Facilities’ efforts to limit FDA investigators’ ability to take photographs during inspections has, for years, been an ongoing point of contention. In the draft guidance, FDA clearly states that photographs are “an integral part of an FDA inspection because they present an objective and contemporaneous representation of facility conditions.”31Id. at 11. For example, FDA may want to take a photograph of faulty construction or evidence of contamination during the inspection, and facilities should generally allow them, as “[i]mpeding or resisting photography by an FDA investigator may be considered a limitation if such photographs are determined by the investigator to be necessary to effectively conduct that particular inspection.”32 Id. A potentially reasonable ground on which to deny photography, however, is when doing so would adversely affect product quality, such as in the case of products with sensitive chemical properties.33 See id.
both active and passive refusals to permit entry are prohibited
In the draft guidance, FDA states that a refusal to permit entry or inspection could include not only active but also passive behavior or inaction by the owner, operator, or agent of a facility.34 See id. at 13. Passive actions may include failing to respond to FDA’s attempt to contact the facility’s designated contact to schedule an inspection or barring the investigator from entering the facility or certain areas of the facility by keeping some areas locked.35See id.
While the interpretations set forth in the draft guidance may be more familiar to drug facilities based on their experiences over many years, the draft guidance puts both drug and device facilities on notice of circumstances that FDA believes would constitute delaying, denying, or limiting inspection, or refusing to permit entry or inspection. The draft guidance also highlights the importance of timely communication within an organization. For example, companies should develop and understand formal policies for FDA inspections and ensure that there are adequate lines of communication in place so that all activities that FDA needs to inspect are operating normally (rather than, for example, shutting down for maintenance or cleaning during the inspection). It is worthwhile to note that even if an event may qualify as an unreasonable example in terms of the draft guidance, FDA has signaled a willingness to cooperate with facilities that have reasonable explanations for inspection-related issues. Importantly, the term “reasonable” has not been defined by FDA in the draft guidance, leaving it to different interpretations by investigators during an ongoing inspection. While all efforts should be made to provide information, facility access, and records to investigators as quickly as possible, it is advisable to establish investigators’ expectations concerning what they consider “reasonable.”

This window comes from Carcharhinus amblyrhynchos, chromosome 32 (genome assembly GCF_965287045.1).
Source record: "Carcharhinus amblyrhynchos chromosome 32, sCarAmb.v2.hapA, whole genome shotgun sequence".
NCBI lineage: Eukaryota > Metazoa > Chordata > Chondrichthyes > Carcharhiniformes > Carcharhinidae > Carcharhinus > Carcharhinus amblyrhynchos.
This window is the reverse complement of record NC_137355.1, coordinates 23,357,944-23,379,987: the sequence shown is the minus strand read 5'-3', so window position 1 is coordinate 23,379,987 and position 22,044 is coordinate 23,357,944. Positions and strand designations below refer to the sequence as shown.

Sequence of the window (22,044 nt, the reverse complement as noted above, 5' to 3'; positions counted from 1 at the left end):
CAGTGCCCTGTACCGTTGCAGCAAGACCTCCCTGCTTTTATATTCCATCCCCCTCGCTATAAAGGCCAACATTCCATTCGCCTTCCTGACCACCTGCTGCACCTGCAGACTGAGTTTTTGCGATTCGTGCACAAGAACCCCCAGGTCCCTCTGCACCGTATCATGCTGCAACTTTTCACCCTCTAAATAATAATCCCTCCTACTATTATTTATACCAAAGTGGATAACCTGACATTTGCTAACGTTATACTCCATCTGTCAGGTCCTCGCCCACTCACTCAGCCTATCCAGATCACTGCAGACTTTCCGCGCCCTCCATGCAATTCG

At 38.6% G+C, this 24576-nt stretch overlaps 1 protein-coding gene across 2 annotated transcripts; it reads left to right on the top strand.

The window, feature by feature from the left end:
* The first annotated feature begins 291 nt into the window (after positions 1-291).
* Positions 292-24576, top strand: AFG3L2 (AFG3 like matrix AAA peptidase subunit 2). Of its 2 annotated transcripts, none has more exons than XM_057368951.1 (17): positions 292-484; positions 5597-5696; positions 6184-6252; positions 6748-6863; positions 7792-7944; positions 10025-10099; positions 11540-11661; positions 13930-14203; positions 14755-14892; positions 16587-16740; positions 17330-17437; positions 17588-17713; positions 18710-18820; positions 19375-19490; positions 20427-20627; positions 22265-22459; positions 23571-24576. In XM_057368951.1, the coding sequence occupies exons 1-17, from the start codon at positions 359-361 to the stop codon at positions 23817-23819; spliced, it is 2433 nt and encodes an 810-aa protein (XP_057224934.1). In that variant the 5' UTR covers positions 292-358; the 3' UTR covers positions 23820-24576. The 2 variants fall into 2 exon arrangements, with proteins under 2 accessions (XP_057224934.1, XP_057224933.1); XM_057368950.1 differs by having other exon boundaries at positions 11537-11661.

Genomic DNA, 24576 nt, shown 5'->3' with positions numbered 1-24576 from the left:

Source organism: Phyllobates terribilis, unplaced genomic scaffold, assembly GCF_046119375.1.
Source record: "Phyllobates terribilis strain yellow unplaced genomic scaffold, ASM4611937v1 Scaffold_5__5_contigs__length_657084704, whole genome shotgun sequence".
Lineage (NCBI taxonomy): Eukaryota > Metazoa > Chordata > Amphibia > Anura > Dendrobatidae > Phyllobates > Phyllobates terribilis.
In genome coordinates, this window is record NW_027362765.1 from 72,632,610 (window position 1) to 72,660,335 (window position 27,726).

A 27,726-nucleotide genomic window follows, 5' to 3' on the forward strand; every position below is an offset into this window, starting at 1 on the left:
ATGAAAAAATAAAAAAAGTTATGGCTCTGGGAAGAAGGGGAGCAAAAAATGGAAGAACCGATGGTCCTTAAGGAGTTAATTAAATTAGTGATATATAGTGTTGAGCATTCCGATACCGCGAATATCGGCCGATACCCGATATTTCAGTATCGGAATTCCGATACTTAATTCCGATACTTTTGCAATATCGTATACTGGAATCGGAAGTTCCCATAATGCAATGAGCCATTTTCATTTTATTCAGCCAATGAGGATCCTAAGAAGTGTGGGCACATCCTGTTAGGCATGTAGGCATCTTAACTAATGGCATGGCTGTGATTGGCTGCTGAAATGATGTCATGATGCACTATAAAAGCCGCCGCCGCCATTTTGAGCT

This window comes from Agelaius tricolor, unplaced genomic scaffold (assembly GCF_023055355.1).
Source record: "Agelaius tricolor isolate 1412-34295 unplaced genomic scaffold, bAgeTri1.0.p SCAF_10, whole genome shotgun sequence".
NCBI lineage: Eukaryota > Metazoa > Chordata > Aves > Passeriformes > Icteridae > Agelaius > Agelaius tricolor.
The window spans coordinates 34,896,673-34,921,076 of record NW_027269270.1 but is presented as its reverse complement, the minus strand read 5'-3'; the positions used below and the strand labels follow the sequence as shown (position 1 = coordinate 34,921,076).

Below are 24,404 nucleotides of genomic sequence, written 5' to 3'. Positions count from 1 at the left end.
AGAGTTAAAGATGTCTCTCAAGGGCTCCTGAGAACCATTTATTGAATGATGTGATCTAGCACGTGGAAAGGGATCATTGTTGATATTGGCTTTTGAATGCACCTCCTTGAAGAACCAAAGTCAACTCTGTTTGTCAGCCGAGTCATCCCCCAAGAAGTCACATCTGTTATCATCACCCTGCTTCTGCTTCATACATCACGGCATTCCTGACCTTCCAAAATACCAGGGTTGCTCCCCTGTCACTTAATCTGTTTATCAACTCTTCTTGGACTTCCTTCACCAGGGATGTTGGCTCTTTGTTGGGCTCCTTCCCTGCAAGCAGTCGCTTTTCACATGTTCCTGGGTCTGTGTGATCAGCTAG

If you have questions regarding this draft guidance or would like assistance in either developing inspection policies or preparing comments to the open docket, King & Spalding can assist. FDA is accepting comments on the draft guidance through February 14, 2023, at Docket Number FDA-2013-D-0710.36See FDA, Notice of Availability, Circumstances That Constitute Delaying, Denying, Limiting, or Refusing a Drug or Device Inspection; Draft Guidance for Industry, Revision 1, 87 Fed. Reg. 77,125 (Dec. 16, 2022), https://www.federalregister.gov/documents/2022/12/16/2022-27344/circumstances-that-constitute-delaying-denying-limiting-or-refusing-a-drug-or-device-inspection.